JUDY CUNNINGHAM: We need healthcare solutions that benefit everyone

TO THE EDITOR:

In response to the “Difference of Opinion” on health care by Democrats and Republicans published in the May 30, healthcare became a hot button issue because our private employer-provided insurance system was failing us and employees were paying more and more of the costs.

A significant proportion of our population — people with minimum wage jobs, part-time work, people without jobs and people with pre-existing conditions — were left uninsured.

Obamacare was a step toward providing universal affordable health care. But since it used the same private insurers, costs continued to rise. Now the Trump Administration has done it’s best to destroy it rather than fix it, leaving our health care system in chaos. The Republican “opinion” is to be angry but offer no solution.

Do we need more money in the healthcare system? No, we need less. According to the Kaiser Family Foundation report of December 2018, “the average amount spent on health per person in comparable (income) countries ($5,280) is roughly half that of the U.S. ($10,224)”.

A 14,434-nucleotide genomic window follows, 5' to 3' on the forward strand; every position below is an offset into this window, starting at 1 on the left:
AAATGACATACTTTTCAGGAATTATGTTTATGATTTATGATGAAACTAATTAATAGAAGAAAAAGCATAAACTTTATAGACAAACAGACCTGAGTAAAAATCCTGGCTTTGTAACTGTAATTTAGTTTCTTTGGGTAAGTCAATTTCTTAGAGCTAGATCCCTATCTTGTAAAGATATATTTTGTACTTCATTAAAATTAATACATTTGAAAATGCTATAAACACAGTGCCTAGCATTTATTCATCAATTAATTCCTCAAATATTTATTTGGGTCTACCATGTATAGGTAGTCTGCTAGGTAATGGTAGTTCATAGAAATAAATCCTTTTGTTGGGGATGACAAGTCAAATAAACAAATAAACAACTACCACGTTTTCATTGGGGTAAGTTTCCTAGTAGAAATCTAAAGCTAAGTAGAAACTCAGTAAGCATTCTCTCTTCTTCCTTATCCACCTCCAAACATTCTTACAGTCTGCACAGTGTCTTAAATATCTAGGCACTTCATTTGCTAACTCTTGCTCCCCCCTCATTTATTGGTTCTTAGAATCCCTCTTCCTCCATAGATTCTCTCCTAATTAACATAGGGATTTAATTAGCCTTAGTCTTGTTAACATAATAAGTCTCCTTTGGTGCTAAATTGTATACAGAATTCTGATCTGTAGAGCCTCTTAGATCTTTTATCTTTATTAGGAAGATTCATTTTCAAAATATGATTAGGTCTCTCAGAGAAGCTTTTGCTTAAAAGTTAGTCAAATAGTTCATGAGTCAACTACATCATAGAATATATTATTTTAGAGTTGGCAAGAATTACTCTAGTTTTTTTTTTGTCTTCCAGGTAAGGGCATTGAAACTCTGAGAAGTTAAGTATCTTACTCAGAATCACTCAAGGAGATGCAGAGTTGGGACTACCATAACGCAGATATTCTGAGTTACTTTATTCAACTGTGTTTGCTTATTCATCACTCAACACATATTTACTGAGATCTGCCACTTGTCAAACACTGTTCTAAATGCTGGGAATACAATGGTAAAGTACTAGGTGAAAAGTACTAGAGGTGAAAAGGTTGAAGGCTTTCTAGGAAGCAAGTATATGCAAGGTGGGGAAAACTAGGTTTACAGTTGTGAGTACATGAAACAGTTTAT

What is the solution to the high cost of health care and prescription drugs? What do these countries do that we don’t? They regulate and negotiate prices and use a single payer system to minimize administrative costs.

Sen. Debbie Stabenow believes we can do this in reasonable steps. First, to cover the most vulnerable age group with pre-existing conditions, Medicare should be expanded to cover 50-65 year-olds. Stabenow also believes that Medicare and Medicaid should be able to negotiate the price they pay for prescription drugs. That is the only way drug costs can be controlled.

The Republican opinion blames “government regulations” for fewer doctors. Do we have fewer doctors because of regulations, or the increasing debt from college and medical school tuition? Do we have fewer doctors, or just a problem with doctor distribution and an older population? Is the Republican solution just to blame the government for everything? Or should we start using “government of the people” the way it should be used, to find and carry out solutions that benefit us all?

Judy Cunningham

Bear Lake

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